DC-6 Resolution Crash Site
Posted by: budd-rdc
N 37° 24.310 W 122° 19.530
10S E 559694 N 4140033
Quick Description: This crash site is located in El Corte de Madera Creek Open Space Preserve, San Mateo County, California. It is on the Resolution Trail, named after the crashed DC-6. Nearby Vista Point was cleared by bulldozers to serve as the base for rescue and recovery operation.
Location: California, United States
Date Posted: 8/17/2005 8:20:27 PM
Waymark Code: WM7E
Summary of the crash from (visit link
Date / Time: Thursday, October 29, 1953 / 8:44 p.m.
Operator / Flight No.: British Commonwealth Pacific Airlines / Flight 304-44
Location: Near Half Moon Bay, Calif.
Details and Probable Cause: Named Resolution, the four-engine Douglas DC-6 airliner (VH-BPE) was flying to San Francisco from Sydney, Australia, via Honolulu, and carrying 11 passengers and a crew of eight.
Shortly after crossing over the California coast, while flying in fog, the airplane crashed into a redwood forest on a mountain ridge 7-1/2 miles southeast of Half Moon Bay on its initial approach to the San Francisco Airport.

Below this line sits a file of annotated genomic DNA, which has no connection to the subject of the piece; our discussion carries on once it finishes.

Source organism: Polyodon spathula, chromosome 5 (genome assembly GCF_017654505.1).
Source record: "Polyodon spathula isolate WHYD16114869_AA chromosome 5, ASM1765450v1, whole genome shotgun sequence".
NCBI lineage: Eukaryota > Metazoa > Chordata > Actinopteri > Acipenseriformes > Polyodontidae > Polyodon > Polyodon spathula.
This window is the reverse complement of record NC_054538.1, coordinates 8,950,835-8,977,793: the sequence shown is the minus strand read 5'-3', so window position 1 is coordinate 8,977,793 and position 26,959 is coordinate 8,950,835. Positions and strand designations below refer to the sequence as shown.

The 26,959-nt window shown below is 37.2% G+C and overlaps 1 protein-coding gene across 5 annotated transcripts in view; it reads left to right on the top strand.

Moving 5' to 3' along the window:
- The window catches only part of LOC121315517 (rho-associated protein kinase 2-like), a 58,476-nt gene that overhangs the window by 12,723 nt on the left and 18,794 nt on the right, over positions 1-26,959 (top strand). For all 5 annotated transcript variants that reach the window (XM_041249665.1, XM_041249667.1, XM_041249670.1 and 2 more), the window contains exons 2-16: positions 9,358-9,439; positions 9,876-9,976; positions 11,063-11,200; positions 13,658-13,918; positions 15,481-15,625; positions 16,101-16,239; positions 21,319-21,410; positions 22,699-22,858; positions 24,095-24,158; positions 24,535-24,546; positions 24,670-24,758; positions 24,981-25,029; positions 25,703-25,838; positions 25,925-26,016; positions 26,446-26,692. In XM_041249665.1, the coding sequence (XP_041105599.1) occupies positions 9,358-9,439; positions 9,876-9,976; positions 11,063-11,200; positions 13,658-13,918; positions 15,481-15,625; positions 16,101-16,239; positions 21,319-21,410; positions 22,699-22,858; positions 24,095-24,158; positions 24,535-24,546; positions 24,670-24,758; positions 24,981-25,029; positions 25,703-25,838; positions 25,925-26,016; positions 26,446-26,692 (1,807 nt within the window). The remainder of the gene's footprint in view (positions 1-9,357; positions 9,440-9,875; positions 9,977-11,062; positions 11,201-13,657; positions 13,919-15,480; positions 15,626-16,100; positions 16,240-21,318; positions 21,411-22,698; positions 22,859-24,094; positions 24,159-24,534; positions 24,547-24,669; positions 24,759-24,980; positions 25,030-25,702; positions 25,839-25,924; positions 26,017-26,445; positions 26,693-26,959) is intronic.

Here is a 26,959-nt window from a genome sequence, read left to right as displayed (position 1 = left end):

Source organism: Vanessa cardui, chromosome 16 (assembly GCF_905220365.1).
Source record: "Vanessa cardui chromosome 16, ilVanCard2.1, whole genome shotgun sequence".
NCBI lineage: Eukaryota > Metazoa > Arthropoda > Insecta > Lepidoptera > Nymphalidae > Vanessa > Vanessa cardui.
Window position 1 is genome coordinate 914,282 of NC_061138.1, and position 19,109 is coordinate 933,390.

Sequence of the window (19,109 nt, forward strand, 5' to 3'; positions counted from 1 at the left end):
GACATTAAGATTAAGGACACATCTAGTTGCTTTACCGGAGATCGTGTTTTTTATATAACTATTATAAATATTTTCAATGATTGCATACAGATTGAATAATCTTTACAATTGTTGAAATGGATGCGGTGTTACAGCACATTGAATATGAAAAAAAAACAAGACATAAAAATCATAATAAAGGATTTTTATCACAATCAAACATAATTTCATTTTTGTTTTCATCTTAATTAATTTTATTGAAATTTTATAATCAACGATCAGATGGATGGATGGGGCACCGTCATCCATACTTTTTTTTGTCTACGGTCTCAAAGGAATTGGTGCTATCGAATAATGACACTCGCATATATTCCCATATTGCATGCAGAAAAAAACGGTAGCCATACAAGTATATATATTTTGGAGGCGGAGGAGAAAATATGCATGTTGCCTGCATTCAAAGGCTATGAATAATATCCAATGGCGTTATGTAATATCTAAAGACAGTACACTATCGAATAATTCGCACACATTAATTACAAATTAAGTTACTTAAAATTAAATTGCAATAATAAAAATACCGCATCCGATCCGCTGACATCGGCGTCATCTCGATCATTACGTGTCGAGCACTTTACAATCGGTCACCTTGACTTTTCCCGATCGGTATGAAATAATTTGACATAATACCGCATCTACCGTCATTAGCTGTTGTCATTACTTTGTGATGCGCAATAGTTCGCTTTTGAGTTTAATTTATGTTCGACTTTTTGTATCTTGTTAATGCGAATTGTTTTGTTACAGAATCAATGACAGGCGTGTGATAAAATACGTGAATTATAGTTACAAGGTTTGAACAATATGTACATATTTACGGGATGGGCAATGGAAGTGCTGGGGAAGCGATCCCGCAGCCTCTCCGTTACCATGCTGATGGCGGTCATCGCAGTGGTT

The plane struck the shoulder of King’s Mountain at an altitude of 1,950 feet and broke up, scattering burning wreckage over a half-mile area in Corte Madera Canyon.
Rescuers sighted the wreckage at approximately 10:10 a.m. the next morning and determined that all 19 persons aboard the British Commonwealth Pacific Airlines DC-6 had perished in the crash.
Among those killed was American pianist William Kapell, 31, who was thought by many to be one of the greatest pianists of the 20th century. Kapell was returning to the United States following a three-month concert tour in Australia.
The accident was attributed to human error: The flight crew failed to follow the appropriate procedures for an instrument approach to the airport.
The worst aviation disaster in San Mateo County history.
Fatalities: 19 -- all 11 passengers and 8 crew members.
Logging requirement: please take a photo of your GPSr with the coordinates showing. There's no need to take photos of the debris - this is to discourage people from disturbing them further.